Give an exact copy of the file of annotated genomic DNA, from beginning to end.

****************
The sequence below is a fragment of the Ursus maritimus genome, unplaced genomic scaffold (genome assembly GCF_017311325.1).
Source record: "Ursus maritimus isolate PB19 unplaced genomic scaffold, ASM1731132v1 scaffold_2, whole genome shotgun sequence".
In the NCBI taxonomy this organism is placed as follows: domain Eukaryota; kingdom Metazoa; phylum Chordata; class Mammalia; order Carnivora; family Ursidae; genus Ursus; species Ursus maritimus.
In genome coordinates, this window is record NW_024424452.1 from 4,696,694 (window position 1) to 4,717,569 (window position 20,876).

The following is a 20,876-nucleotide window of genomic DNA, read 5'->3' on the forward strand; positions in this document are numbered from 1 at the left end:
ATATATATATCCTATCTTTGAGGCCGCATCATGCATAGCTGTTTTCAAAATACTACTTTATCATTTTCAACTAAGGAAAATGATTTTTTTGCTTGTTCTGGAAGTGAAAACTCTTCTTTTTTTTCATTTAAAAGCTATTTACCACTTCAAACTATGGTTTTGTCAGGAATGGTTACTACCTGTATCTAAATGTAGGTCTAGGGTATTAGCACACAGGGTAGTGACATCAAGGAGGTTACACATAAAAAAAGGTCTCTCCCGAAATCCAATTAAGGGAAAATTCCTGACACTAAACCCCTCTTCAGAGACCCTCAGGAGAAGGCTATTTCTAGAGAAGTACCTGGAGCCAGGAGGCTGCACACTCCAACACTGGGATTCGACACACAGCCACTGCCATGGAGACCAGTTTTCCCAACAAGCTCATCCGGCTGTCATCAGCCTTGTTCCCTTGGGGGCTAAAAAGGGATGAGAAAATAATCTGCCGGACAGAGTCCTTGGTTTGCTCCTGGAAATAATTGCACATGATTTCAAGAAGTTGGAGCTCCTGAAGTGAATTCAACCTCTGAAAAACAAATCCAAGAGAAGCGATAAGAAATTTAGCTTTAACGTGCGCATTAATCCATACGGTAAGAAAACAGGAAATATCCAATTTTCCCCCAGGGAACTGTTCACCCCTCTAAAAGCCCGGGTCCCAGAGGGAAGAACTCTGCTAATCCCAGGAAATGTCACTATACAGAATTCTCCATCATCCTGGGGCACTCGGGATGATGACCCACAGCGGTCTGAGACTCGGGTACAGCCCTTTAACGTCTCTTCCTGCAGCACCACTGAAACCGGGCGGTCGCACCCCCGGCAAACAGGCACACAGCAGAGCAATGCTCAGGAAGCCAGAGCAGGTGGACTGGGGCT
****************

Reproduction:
The sequence below is a fragment of the Ursus maritimus genome, unplaced genomic scaffold (genome assembly GCF_017311325.1).
Source record: "Ursus maritimus isolate PB19 unplaced genomic scaffold, ASM1731132v1 scaffold_2, whole genome shotgun sequence".
In the NCBI taxonomy this organism is placed as follows: domain Eukaryota; kingdom Metazoa; phylum Chordata; class Mammalia; order Carnivora; family Ursidae; genus Ursus; species Ursus maritimus.
In genome coordinates, this window is record NW_024424452.1 from 4,696,694 (window position 1) to 4,717,569 (window position 20,876).

The following is a 20,876-nucleotide window of genomic DNA, read 5'->3' on the forward strand; positions in this document are numbered from 1 at the left end:
ATATATATATCCTATCTTTGAGGCCGCATCATGCATAGCTGTTTTCAAAATACTACTTTATCATTTTCAACTAAGGAAAATGATTTTTTTGCTTGTTCTGGAAGTGAAAACTCTTCTTTTTTTTCATTTAAAAGCTATTTACCACTTCAAACTATGGTTTTGTCAGGAATGGTTACTACCTGTATCTAAATGTAGGTCTAGGGTATTAGCACACAGGGTAGTGACATCAAGGAGGTTACACATAAAAAAAGGTCTCTCCCGAAATCCAATTAAGGGAAAATTCCTGACACTAAACCCCTCTTCAGAGACCCTCAGGAGAAGGCTATTTCTAGAGAAGTACCTGGAGCCAGGAGGCTGCACACTCCAACACTGGGATTCGACACACAGCCACTGCCATGGAGACCAGTTTTCCCAACAAGCTCATCCGGCTGTCATCAGCCTTGTTCCCTTGGGGGCTAAAAAGGGATGAGAAAATAATCTGCCGGACAGAGTCCTTGGTTTGCTCCTGGAAATAATTGCACATGATTTCAAGAAGTTGGAGCTCCTGAAGTGAATTCAACCTCTGAAAAACAAATCCAAGAGAAGCGATAAGAAATTTAGCTTTAACGTGCGCATTAATCCATACGGTAAGAAAACAGGAAATATCCAATTTTCCCCCAGGGAACTGTTCACCCCTCTAAAAGCCCGGGTCCCAGAGGGAAGAACTCTGCTAATCCCAGGAAATGTCACTATACAGAATTCTCCATCATCCTGGGGCACTCGGGATGATGACCCACAGCGGTCTGAGACTCGGGTACAGCCCTTTAACGTCTCTTCCTGCAGCACCACTGAAACCGGGCGGTCGCACCCCCGGCAAACAGGCACACAGCAGAGCAATGCTCAGGAAGCCAGAGCAGGTGGACTGGGGCT